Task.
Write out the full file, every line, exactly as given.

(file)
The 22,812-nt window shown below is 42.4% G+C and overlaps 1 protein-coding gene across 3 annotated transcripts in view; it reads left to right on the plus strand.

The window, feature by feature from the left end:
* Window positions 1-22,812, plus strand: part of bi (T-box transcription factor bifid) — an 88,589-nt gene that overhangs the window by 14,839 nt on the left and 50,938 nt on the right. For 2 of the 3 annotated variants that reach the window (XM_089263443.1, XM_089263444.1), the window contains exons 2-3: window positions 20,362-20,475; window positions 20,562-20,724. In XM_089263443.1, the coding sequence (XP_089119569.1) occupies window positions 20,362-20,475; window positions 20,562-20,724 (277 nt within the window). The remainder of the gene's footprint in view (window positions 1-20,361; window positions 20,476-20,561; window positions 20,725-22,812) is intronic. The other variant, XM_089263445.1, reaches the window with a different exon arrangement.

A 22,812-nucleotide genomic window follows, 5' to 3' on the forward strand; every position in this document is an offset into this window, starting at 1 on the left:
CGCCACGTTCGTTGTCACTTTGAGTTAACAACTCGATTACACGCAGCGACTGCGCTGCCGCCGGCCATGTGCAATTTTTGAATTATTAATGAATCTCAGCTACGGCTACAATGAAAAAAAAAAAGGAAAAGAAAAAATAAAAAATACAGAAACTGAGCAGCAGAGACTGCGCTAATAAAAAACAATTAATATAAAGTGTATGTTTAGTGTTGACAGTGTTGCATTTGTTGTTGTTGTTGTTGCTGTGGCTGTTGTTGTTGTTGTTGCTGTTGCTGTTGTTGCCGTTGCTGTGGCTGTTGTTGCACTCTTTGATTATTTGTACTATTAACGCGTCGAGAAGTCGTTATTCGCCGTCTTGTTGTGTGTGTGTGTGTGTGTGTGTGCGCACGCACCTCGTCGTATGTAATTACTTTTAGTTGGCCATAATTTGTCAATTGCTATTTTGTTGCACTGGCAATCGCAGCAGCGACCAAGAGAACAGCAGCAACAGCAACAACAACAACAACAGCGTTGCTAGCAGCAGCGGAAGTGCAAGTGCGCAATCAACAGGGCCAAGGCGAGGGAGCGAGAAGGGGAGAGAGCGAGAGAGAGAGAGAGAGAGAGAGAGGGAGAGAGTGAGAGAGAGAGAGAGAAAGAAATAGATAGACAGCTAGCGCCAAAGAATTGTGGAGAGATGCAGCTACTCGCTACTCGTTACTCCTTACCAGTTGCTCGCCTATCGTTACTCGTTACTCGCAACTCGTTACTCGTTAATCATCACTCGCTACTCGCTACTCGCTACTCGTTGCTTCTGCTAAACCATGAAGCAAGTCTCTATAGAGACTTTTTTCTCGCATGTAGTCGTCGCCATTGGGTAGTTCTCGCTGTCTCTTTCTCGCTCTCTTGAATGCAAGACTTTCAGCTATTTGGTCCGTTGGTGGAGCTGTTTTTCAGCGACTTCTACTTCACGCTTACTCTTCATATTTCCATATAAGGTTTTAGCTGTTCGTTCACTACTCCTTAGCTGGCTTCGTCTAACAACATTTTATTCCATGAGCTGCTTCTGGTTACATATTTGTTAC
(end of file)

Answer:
The 22,812-nt window shown below is 42.4% G+C and overlaps 1 protein-coding gene across 3 annotated transcripts in view; it reads left to right on the plus strand.

The window, feature by feature from the left end:
* Window positions 1-22,812, plus strand: part of bi (T-box transcription factor bifid) — an 88,589-nt gene that overhangs the window by 14,839 nt on the left and 50,938 nt on the right. For 2 of the 3 annotated variants that reach the window (XM_089263443.1, XM_089263444.1), the window contains exons 2-3: window positions 20,362-20,475; window positions 20,562-20,724. In XM_089263443.1, the coding sequence (XP_089119569.1) occupies window positions 20,362-20,475; window positions 20,562-20,724 (277 nt within the window). The remainder of the gene's footprint in view (window positions 1-20,361; window positions 20,476-20,561; window positions 20,725-22,812) is intronic. The other variant, XM_089263445.1, reaches the window with a different exon arrangement.

A 22,812-nucleotide genomic window follows, 5' to 3' on the forward strand; every position in this document is an offset into this window, starting at 1 on the left:
CGCCACGTTCGTTGTCACTTTGAGTTAACAACTCGATTACACGCAGCGACTGCGCTGCCGCCGGCCATGTGCAATTTTTGAATTATTAATGAATCTCAGCTACGGCTACAATGAAAAAAAAAAAGGAAAAGAAAAAATAAAAAATACAGAAACTGAGCAGCAGAGACTGCGCTAATAAAAAACAATTAATATAAAGTGTATGTTTAGTGTTGACAGTGTTGCATTTGTTGTTGTTGTTGTTGCTGTGGCTGTTGTTGTTGTTGTTGCTGTTGCTGTTGTTGCCGTTGCTGTGGCTGTTGTTGCACTCTTTGATTATTTGTACTATTAACGCGTCGAGAAGTCGTTATTCGCCGTCTTGTTGTGTGTGTGTGTGTGTGTGTGTGCGCACGCACCTCGTCGTATGTAATTACTTTTAGTTGGCCATAATTTGTCAATTGCTATTTTGTTGCACTGGCAATCGCAGCAGCGACCAAGAGAACAGCAGCAACAGCAACAACAACAACAACAGCGTTGCTAGCAGCAGCGGAAGTGCAAGTGCGCAATCAACAGGGCCAAGGCGAGGGAGCGAGAAGGGGAGAGAGCGAGAGAGAGAGAGAGAGAGAGAGAGGGAGAGAGTGAGAGAGAGAGAGAGAAAGAAATAGATAGACAGCTAGCGCCAAAGAATTGTGGAGAGATGCAGCTACTCGCTACTCGTTACTCCTTACCAGTTGCTCGCCTATCGTTACTCGTTACTCGCAACTCGTTACTCGTTAATCATCACTCGCTACTCGCTACTCGCTACTCGTTGCTTCTGCTAAACCATGAAGCAAGTCTCTATAGAGACTTTTTTCTCGCATGTAGTCGTCGCCATTGGGTAGTTCTCGCTGTCTCTTTCTCGCTCTCTTGAATGCAAGACTTTCAGCTATTTGGTCCGTTGGTGGAGCTGTTTTTCAGCGACTTCTACTTCACGCTTACTCTTCATATTTCCATATAAGGTTTTAGCTGTTCGTTCACTACTCCTTAGCTGGCTTCGTCTAACAACATTTTATTCCATGAGCTGCTTCTGGTTACATATTTGTTAC